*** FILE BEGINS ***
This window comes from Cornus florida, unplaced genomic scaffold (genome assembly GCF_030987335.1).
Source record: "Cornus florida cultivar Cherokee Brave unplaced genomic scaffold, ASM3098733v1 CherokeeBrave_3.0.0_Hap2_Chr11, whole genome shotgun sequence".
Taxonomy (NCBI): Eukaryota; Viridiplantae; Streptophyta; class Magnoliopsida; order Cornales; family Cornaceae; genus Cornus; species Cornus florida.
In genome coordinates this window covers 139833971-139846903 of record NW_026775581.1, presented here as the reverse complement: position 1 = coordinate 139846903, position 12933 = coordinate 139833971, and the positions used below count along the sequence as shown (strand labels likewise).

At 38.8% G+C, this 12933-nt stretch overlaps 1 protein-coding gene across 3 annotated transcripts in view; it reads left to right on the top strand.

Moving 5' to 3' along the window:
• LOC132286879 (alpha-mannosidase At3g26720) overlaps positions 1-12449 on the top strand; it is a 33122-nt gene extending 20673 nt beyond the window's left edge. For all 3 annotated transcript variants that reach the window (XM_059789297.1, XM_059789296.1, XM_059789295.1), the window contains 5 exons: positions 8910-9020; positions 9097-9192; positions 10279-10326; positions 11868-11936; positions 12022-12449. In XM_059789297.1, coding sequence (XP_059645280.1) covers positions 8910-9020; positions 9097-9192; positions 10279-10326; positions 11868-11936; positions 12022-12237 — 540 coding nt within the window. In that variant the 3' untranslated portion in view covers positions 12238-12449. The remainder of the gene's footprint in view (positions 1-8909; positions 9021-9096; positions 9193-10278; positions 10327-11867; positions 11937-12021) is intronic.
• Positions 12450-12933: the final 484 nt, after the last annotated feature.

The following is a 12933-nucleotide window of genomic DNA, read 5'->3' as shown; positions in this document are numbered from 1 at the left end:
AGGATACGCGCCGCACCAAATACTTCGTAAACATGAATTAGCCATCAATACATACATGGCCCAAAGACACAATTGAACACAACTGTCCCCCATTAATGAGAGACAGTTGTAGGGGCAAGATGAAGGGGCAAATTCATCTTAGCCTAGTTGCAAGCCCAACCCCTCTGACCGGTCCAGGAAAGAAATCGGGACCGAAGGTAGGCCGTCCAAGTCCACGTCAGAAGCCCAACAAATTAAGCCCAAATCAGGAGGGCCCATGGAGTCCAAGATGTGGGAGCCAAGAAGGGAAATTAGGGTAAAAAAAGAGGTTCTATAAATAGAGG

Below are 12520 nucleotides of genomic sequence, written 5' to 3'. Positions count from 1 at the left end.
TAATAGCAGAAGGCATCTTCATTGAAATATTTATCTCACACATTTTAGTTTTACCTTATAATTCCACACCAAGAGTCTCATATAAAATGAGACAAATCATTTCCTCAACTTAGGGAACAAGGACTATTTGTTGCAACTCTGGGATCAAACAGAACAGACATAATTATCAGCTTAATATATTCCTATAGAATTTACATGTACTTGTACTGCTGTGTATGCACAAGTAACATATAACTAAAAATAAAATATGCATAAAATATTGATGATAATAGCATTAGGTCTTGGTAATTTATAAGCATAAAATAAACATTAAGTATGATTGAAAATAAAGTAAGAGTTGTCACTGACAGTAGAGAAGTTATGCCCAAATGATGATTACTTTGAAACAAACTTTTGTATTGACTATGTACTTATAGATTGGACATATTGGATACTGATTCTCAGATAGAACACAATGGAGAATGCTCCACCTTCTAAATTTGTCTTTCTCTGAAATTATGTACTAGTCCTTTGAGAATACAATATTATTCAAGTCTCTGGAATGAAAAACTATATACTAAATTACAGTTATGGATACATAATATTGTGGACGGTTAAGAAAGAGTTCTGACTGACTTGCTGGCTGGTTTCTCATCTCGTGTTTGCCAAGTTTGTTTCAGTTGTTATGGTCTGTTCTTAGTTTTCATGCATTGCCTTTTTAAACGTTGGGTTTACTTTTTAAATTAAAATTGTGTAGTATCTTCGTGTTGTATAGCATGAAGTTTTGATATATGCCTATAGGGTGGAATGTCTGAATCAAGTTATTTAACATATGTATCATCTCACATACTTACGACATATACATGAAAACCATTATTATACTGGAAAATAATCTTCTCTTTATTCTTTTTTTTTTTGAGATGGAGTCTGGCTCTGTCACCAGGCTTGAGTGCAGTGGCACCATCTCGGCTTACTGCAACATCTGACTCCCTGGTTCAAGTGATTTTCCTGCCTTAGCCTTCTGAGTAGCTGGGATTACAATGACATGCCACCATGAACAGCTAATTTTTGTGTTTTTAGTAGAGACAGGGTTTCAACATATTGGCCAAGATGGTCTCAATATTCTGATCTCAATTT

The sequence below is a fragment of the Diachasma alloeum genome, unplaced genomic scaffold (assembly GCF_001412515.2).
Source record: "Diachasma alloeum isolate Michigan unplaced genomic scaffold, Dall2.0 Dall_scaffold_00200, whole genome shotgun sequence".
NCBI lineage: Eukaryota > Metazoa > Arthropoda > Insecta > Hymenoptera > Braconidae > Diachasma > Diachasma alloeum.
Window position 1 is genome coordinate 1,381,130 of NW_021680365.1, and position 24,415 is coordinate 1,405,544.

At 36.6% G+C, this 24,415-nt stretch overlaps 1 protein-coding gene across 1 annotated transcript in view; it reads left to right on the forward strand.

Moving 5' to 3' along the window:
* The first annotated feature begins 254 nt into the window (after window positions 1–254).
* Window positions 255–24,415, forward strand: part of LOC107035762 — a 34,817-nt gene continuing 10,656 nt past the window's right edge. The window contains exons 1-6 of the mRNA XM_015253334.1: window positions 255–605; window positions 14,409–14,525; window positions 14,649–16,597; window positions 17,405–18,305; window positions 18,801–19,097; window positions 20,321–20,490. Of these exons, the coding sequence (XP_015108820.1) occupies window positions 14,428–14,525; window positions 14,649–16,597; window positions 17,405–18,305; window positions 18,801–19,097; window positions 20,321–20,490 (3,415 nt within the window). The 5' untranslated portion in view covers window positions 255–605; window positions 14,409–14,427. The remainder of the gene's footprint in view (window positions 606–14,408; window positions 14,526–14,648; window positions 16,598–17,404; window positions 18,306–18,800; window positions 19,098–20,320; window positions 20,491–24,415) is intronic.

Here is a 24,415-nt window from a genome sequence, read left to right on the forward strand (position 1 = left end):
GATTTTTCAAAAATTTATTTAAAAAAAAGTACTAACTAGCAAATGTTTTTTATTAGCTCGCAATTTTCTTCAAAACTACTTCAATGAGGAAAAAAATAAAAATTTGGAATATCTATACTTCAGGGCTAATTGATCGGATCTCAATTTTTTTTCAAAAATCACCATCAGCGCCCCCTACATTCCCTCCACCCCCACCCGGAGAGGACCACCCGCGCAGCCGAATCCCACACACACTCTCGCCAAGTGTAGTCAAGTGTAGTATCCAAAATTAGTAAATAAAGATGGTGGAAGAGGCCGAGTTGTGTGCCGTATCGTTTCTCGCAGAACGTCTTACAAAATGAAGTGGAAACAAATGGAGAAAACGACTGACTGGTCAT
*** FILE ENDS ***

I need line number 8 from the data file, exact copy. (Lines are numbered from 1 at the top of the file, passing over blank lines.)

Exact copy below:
• Positions 12450-12933: the final 484 nt, after the last annotated feature.